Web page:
Following two articles and photos appeared in the Mason City Globe Gazette We thank the Globe for allowing us to reprint their articles.

Part of vintage soda fountain back in Marble Rock



Arlene Carney, president of the Marble Rock Historical Society, discusses on Wednesday the newest addition to the museum, a large soda fountain that originally belonged to a Marble Rock business. (Bryon Houlgrave/The Globe Gazette)


MARBLE ROCK — When Arlene Carney of Marble Rock received an e-mail April 1 from a man in Connecticut telling her he had the back bar from an old soda fountain that used to be in a Marble Rock drugstore, she thought it was an April Fool’s joke.

“It took a lot of conversation back and forth” before she realized he was telling the truth, said Carney, president of the Marble Rock Historical Society.

The soda fountain originally came to Marble Rock in 1904. It was sold at an auction in 1980 after the C.L. Bopp Drugstore closed.

From there it traveled from Des Moines to Iowa Falls to Missouri to Texas to Connecticut to Kentucky and finally back to Connecticut.

The man who e-mailed Carney said his brother used to own the old soda fountain back bar. No one knows what happened to the rest of the soda fountain.

He agreed to give the soda fountain back bar to the Marble Rock Historical Society if the group would pay the shipping cost. The bar was shipped back to Marble Rock at the end of June.

The structure is 10 feet long and 9 feet high. It has a marble counter, a mirror, an overhead arch with detailed woodworking and lights, and stained glass windows in the cupboards in the wooden columns supporting the arch.

Historical society volunteers put the individual pieces together, and the bar now stands in the old town hall, one of several historical buildings in the downtown area maintained as museums.

A number of items from the original soda fountain or that go well with it — such as an old bottle of mineral oil, a scale and even a mint julep maker — already were stored in various locations around town. Those items now sit on the counter of the soda fountain bar.

Another recently-completed exhibit in the old town hall is the Sult Barber Shop display, which includes an old chair, sink, barber pole and other items from the town’s barber shop, which was in operation from sometime before the end of World War I through the late 1990s.

The public will be able to view both exhibits during a Marble Rock Historical Society open house from 10 a.m. to 4 p.m. Aug. 1.

The open house is part of the Marble Rock Fun Days celebration July 31-Aug. 1.


150-year old cabin donated to Marble Rock Historical Society



Diane Black from the Marble Rock Historical Society and her 16-year-old son, Miles Black, dig through the rubble from a demolished addition to a log cabin built by town founder Jacob Beelar. Society members hope to move the 150-year-old cabin downtown before winter.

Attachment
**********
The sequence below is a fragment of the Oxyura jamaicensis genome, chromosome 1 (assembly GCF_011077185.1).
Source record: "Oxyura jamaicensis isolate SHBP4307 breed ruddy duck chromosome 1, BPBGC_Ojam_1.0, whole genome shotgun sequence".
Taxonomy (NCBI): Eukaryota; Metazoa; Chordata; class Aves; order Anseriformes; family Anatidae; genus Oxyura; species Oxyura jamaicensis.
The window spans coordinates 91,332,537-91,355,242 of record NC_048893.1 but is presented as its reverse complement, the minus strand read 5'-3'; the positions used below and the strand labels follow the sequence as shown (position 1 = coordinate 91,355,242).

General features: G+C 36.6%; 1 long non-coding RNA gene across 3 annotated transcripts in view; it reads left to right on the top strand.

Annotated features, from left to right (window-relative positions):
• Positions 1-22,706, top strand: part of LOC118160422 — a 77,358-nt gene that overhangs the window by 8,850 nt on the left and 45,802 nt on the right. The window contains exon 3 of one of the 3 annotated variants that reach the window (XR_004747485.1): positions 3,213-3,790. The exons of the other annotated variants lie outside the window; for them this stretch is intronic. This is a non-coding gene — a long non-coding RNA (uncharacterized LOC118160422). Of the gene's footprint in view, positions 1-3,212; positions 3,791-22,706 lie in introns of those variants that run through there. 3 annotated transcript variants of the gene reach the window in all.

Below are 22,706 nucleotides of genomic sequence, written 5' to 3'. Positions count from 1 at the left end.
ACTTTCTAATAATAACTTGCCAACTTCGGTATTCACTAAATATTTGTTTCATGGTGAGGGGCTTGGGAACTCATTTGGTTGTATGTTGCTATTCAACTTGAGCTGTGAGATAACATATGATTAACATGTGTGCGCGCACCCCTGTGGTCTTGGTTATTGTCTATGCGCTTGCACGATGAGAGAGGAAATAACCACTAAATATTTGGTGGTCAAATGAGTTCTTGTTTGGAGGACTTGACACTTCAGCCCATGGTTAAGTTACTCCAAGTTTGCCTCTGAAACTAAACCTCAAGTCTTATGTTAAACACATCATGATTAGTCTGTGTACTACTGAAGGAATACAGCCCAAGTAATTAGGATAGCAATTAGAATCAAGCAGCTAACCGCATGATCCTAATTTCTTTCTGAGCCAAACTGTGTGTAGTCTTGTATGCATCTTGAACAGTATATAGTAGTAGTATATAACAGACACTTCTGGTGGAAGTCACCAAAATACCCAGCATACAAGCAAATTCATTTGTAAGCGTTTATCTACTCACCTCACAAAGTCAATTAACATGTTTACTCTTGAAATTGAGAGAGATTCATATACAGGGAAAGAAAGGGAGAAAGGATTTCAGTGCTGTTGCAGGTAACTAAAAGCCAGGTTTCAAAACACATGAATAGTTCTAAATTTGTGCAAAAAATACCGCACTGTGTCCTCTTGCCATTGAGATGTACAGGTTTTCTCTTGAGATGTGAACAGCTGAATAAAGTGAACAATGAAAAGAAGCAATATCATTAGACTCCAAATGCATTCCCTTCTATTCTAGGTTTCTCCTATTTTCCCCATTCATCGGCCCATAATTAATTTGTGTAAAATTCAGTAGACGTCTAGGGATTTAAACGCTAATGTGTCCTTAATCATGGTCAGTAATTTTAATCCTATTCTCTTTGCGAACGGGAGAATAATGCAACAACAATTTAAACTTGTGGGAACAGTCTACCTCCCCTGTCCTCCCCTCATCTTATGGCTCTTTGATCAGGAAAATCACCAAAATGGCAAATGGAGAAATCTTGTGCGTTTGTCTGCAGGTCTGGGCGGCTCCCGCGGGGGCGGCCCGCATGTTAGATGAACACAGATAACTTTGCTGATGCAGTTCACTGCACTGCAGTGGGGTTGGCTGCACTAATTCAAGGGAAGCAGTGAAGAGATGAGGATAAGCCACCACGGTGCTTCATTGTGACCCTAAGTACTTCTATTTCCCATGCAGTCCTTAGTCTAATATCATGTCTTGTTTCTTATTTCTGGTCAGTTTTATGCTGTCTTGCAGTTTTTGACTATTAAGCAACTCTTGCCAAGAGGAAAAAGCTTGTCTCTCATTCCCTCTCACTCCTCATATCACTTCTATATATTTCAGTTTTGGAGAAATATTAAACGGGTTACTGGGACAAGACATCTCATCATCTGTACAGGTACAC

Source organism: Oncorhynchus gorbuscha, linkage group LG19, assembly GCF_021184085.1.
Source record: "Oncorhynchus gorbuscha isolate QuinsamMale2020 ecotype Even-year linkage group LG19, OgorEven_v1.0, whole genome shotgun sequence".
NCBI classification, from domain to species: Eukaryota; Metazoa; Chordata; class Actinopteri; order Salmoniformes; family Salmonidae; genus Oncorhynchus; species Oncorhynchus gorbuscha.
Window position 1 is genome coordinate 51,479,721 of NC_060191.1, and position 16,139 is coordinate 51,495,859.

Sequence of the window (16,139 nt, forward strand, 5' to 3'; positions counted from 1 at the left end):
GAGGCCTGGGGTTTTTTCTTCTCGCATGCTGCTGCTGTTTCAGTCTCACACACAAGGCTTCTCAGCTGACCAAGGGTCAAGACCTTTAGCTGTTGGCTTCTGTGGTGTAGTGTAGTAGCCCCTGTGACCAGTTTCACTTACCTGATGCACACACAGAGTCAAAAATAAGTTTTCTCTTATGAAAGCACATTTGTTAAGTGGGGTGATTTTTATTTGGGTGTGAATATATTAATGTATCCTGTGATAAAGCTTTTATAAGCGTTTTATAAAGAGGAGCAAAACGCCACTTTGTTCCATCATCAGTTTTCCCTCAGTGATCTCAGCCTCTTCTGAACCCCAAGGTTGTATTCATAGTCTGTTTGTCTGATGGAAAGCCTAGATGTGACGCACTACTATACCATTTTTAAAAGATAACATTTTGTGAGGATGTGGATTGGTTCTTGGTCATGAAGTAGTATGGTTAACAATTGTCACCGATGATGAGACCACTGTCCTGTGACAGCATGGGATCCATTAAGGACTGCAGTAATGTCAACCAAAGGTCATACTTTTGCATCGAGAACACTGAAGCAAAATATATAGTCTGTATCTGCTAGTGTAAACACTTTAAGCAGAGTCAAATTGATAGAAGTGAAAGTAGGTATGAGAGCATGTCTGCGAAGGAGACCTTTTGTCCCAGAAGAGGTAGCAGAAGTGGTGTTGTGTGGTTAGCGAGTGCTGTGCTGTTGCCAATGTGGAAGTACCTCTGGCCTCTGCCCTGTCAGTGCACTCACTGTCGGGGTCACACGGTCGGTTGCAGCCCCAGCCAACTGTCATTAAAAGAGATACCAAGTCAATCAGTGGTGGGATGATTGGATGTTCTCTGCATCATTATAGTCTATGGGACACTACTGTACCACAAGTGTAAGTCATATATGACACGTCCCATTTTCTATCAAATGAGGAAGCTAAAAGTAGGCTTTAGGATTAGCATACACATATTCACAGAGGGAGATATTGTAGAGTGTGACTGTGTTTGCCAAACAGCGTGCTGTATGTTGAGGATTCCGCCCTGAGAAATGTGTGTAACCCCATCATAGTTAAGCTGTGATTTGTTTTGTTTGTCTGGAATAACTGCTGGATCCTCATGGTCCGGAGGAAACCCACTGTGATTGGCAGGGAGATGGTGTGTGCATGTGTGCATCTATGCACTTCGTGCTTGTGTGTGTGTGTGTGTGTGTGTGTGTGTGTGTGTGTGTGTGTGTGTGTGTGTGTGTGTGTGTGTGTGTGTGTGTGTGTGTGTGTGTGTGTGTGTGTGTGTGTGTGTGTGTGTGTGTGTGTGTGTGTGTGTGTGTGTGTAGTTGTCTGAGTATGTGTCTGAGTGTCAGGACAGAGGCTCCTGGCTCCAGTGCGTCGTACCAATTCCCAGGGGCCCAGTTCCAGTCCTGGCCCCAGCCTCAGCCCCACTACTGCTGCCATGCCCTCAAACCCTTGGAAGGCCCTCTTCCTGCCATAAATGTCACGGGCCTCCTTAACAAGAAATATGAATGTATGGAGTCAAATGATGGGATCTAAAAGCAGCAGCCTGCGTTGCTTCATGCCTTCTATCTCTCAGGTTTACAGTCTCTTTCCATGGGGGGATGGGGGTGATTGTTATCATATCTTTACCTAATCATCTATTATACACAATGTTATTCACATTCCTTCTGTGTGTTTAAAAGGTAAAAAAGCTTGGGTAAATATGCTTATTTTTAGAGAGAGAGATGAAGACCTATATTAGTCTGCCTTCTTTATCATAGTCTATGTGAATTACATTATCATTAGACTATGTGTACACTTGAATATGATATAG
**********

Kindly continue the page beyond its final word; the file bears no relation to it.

MARBLE ROCK — The Marble Rock Historical Society recently received an unexpected gift — a log cabin built in the 1850s by the town’s founder, Jacob Beelar. The two-story cabin on River Street, which is believed to be the oldest one in Floyd County, was converted into a house years ago.

Gary Schmidt and his wife, Cathy Kruse, bought the house last year with the intent to build a house on the site. Rather than tearing down the home, which has been unoccupied for many years, they decided to donate it to the historical society.

“It looks pretty fragile,” said Arlene Carney, president of the historical society. Moving it to downtown Marble Rock where other historical buildings such as the town hall are located will be a big responsibility, according to Carney. However, “We could hardly turn that down, it was so much of a treasure,” she said.

It was a hidden treasure that needed uncovering. Historical society volunteers have been busy tearing off the siding to reveal the log cabin underneath. Ron Holland Housemoving of Forest City will handle the moving of the cabin to its new site. Holland also is providing the historical society with some logs to help fill in where termites have attacked, according to Carney.

Historical society member Diane Black said the group hopes to have the cabin moved downtown before winter arrives.



Jacob Beelar, the founder of what is now Marble Rock,  built a 16 x 16' log house in 1851 on the bank of the Shell Rock River near several springs. Mr. Beelar was the first settler in the township. The next year, 1852, he brought his family from Indiana and erected a 20 x 30 two-story log house. We have no documentation, but we believe the two houses were joined together to make the present structure. The following photos will give you an idea how the two portions now look.

The Jesmore family, long time residents of Marble Rock lived in this house after the Beelars. The most recent inhabitant was John Jesmore, business man and Mayor of Marble Rock for many years. Currently most local residents have no idea beneath the siding is log construction.

The following photos were taken by Max C. Handley, Historical Society Board Member.

Overall View of Two-Story Log House With Some Siding Removed


Portion of Siding Removed from South Wall Showing Deterioration of Bottom Log


The portion extending at the left is believed to be the original 16 x 16' Log Cabin Mr. Beelar lived in his first year. It has been necessary to separate this projection from the main house so that the two-story portion can be moved. This portion was disassembled, logs numbered and placed in storage. After the main house is moved, the logs will be placed back in their original locations.


Here is the house moving on the street. There were many wires to be removed or raised.


A BIG job was moving the house onto the foundation.


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Revised 08-01-09